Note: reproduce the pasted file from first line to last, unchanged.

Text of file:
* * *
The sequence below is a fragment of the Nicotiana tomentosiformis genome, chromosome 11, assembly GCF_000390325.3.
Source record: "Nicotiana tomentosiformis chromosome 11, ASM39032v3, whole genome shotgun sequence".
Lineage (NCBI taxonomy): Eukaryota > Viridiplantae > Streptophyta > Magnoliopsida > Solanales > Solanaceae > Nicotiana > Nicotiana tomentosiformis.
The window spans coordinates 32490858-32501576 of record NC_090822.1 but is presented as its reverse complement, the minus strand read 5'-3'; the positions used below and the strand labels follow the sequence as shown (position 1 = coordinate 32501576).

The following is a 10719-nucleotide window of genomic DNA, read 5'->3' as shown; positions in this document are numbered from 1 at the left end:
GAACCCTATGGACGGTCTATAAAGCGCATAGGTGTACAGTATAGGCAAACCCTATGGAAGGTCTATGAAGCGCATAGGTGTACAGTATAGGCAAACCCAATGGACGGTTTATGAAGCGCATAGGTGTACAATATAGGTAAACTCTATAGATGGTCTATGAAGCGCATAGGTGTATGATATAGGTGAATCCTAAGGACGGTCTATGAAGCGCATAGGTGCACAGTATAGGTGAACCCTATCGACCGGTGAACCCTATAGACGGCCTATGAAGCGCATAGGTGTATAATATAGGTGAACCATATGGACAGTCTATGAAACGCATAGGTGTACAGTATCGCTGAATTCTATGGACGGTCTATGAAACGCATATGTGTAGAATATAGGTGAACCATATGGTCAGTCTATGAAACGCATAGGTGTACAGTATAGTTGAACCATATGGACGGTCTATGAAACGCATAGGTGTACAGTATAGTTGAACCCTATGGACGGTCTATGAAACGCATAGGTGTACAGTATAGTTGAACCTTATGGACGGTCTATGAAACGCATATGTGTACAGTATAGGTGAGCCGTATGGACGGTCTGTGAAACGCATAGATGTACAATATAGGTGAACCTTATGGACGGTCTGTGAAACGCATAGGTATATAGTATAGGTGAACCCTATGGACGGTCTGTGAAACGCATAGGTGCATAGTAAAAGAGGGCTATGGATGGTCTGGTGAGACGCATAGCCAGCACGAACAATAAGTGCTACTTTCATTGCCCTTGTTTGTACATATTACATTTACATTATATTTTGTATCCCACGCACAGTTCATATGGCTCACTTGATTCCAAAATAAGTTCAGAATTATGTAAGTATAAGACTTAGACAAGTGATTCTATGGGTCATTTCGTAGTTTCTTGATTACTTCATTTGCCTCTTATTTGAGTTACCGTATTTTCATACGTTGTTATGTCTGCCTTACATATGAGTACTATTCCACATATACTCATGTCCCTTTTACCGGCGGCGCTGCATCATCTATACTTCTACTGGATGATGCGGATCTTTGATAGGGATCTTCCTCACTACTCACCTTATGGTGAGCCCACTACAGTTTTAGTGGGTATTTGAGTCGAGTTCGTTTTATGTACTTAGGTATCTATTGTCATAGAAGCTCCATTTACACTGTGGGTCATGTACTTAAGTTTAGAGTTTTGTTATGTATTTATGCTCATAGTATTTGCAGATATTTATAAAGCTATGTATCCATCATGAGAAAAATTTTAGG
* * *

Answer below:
The sequence below is a fragment of the Nicotiana tomentosiformis genome, chromosome 11, assembly GCF_000390325.3.
Source record: "Nicotiana tomentosiformis chromosome 11, ASM39032v3, whole genome shotgun sequence".
Lineage (NCBI taxonomy): Eukaryota > Viridiplantae > Streptophyta > Magnoliopsida > Solanales > Solanaceae > Nicotiana > Nicotiana tomentosiformis.
The window spans coordinates 32490858-32501576 of record NC_090822.1 but is presented as its reverse complement, the minus strand read 5'-3'; the positions used below and the strand labels follow the sequence as shown (position 1 = coordinate 32501576).

The following is a 10719-nucleotide window of genomic DNA, read 5'->3' as shown; positions in this document are numbered from 1 at the left end:
GAACCCTATGGACGGTCTATAAAGCGCATAGGTGTACAGTATAGGCAAACCCTATGGAAGGTCTATGAAGCGCATAGGTGTACAGTATAGGCAAACCCAATGGACGGTTTATGAAGCGCATAGGTGTACAATATAGGTAAACTCTATAGATGGTCTATGAAGCGCATAGGTGTATGATATAGGTGAATCCTAAGGACGGTCTATGAAGCGCATAGGTGCACAGTATAGGTGAACCCTATCGACCGGTGAACCCTATAGACGGCCTATGAAGCGCATAGGTGTATAATATAGGTGAACCATATGGACAGTCTATGAAACGCATAGGTGTACAGTATCGCTGAATTCTATGGACGGTCTATGAAACGCATATGTGTAGAATATAGGTGAACCATATGGTCAGTCTATGAAACGCATAGGTGTACAGTATAGTTGAACCATATGGACGGTCTATGAAACGCATAGGTGTACAGTATAGTTGAACCCTATGGACGGTCTATGAAACGCATAGGTGTACAGTATAGTTGAACCTTATGGACGGTCTATGAAACGCATATGTGTACAGTATAGGTGAGCCGTATGGACGGTCTGTGAAACGCATAGATGTACAATATAGGTGAACCTTATGGACGGTCTGTGAAACGCATAGGTATATAGTATAGGTGAACCCTATGGACGGTCTGTGAAACGCATAGGTGCATAGTAAAAGAGGGCTATGGATGGTCTGGTGAGACGCATAGCCAGCACGAACAATAAGTGCTACTTTCATTGCCCTTGTTTGTACATATTACATTTACATTATATTTTGTATCCCACGCACAGTTCATATGGCTCACTTGATTCCAAAATAAGTTCAGAATTATGTAAGTATAAGACTTAGACAAGTGATTCTATGGGTCATTTCGTAGTTTCTTGATTACTTCATTTGCCTCTTATTTGAGTTACCGTATTTTCATACGTTGTTATGTCTGCCTTACATATGAGTACTATTCCACATATACTCATGTCCCTTTTACCGGCGGCGCTGCATCATCTATACTTCTACTGGATGATGCGGATCTTTGATAGGGATCTTCCTCACTACTCACCTTATGGTGAGCCCACTACAGTTTTAGTGGGTATTTGAGTCGAGTTCGTTTTATGTACTTAGGTATCTATTGTCATAGAAGCTCCATTTACACTGTGGGTCATGTACTTAAGTTTAGAGTTTTGTTATGTATTTATGCTCATAGTATTTGCAGATATTTATAAAGCTATGTATCCATCATGAGAAAAATTTTAGG